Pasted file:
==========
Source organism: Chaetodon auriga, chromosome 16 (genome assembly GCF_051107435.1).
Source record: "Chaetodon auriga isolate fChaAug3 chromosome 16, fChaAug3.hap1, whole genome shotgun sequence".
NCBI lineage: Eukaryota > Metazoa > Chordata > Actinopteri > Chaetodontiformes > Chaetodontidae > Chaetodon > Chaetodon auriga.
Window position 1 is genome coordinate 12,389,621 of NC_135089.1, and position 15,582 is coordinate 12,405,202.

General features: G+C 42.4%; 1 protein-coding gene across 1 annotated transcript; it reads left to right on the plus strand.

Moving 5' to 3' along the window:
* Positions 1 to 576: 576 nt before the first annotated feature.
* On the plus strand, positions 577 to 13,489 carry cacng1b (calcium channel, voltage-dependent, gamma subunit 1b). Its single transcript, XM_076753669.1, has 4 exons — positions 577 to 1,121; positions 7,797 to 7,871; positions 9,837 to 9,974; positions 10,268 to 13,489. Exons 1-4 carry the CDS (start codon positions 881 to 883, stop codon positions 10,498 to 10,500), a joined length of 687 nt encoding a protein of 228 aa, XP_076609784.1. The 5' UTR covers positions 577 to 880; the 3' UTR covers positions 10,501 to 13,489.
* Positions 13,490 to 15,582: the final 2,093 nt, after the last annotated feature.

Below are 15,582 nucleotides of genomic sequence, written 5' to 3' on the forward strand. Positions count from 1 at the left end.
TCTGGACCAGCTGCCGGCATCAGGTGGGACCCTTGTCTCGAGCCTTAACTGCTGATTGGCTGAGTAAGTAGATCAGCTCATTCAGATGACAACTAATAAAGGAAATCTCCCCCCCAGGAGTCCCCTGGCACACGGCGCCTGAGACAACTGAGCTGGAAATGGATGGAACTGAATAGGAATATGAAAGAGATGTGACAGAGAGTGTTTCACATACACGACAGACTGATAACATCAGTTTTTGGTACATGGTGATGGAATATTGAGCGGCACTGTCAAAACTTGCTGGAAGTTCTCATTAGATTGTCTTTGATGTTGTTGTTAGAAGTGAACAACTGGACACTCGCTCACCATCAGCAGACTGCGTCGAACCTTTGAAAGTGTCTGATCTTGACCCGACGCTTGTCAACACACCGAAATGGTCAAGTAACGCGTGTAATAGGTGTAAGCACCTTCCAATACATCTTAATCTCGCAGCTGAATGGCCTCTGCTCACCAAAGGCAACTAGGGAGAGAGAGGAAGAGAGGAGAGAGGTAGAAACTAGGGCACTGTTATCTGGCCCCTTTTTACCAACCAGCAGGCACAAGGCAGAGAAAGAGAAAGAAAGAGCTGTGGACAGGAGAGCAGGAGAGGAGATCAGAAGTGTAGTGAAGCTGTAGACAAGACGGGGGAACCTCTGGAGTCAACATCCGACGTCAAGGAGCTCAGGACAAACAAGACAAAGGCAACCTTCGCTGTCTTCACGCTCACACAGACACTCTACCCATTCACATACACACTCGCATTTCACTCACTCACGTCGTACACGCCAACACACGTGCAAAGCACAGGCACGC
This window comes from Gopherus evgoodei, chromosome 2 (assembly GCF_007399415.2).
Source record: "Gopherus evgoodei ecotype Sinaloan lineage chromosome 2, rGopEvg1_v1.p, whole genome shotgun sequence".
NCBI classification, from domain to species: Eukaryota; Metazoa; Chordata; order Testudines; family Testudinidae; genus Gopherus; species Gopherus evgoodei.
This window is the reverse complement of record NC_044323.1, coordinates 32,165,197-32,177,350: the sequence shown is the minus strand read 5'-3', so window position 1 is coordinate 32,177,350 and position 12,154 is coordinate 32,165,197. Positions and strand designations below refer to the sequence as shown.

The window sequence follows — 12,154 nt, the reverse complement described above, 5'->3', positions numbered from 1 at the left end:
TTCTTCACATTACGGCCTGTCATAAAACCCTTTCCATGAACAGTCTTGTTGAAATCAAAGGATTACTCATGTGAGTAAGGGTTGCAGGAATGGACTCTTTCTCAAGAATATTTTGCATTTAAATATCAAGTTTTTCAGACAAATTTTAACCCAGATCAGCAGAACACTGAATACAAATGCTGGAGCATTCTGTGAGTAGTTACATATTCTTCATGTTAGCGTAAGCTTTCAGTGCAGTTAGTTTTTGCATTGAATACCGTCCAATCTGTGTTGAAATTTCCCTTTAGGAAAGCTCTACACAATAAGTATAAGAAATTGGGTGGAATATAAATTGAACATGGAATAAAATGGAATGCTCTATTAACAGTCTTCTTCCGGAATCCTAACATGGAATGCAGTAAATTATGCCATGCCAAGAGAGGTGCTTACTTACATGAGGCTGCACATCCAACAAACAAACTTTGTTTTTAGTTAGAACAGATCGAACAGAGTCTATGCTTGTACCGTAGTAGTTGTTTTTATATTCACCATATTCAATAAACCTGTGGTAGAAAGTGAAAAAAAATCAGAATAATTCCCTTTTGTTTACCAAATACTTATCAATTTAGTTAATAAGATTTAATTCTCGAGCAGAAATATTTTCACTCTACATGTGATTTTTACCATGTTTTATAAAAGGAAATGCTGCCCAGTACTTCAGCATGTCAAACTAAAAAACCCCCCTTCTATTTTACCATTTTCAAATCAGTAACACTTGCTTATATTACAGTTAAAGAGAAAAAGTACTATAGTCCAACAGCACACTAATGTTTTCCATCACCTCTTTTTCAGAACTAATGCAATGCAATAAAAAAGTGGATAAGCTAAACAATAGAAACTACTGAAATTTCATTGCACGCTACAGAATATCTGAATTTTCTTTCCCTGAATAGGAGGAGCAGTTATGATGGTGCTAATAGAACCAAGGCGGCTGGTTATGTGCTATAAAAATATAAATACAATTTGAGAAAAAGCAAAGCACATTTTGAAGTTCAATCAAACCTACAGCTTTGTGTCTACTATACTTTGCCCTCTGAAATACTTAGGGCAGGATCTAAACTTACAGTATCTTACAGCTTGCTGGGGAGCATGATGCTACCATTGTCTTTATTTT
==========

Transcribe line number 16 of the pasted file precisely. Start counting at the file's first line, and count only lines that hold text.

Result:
The window sequence follows — 12,154 nt, the reverse complement described above, 5'->3', positions numbered from 1 at the left end: